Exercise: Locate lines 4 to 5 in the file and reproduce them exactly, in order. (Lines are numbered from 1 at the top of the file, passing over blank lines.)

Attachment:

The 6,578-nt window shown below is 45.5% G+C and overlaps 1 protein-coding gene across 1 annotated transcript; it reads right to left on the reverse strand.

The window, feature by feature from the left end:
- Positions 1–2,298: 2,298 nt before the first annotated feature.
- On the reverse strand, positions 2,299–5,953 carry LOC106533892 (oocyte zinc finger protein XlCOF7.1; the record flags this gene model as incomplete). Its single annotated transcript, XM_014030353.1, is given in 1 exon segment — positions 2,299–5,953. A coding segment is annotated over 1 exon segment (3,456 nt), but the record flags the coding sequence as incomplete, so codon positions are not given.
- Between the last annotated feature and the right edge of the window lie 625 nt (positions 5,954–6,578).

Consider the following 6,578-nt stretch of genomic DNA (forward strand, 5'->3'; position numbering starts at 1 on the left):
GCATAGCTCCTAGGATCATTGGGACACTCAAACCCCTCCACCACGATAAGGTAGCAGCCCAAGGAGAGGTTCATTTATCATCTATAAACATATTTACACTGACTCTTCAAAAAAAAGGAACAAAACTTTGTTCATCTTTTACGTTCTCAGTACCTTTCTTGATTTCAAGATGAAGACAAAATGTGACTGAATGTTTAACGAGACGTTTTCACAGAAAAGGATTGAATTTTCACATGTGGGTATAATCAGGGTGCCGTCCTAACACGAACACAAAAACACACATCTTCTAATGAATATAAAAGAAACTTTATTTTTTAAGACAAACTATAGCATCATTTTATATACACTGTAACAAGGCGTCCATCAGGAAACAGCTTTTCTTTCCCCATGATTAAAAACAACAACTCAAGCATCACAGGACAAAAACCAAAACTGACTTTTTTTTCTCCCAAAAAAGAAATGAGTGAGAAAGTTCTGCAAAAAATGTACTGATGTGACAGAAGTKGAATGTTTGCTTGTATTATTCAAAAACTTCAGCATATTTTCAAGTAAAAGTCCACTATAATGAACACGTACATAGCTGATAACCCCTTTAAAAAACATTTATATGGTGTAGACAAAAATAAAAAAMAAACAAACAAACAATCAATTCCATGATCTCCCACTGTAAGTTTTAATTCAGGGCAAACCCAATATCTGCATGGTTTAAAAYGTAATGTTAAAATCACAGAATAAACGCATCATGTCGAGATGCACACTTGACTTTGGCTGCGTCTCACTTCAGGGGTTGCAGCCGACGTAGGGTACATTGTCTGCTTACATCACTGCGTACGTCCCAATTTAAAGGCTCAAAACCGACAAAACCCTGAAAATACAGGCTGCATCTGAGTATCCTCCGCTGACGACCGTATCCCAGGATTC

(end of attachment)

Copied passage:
- On the reverse strand, positions 2,299–5,953 carry LOC106533892 (oocyte zinc finger protein XlCOF7.1; the record flags this gene model as incomplete). Its single annotated transcript, XM_014030353.1, is given in 1 exon segment — positions 2,299–5,953. A coding segment is annotated over 1 exon segment (3,456 nt), but the record flags the coding sequence as incomplete, so codon positions are not given.
- Between the last annotated feature and the right edge of the window lie 625 nt (positions 5,954–6,578).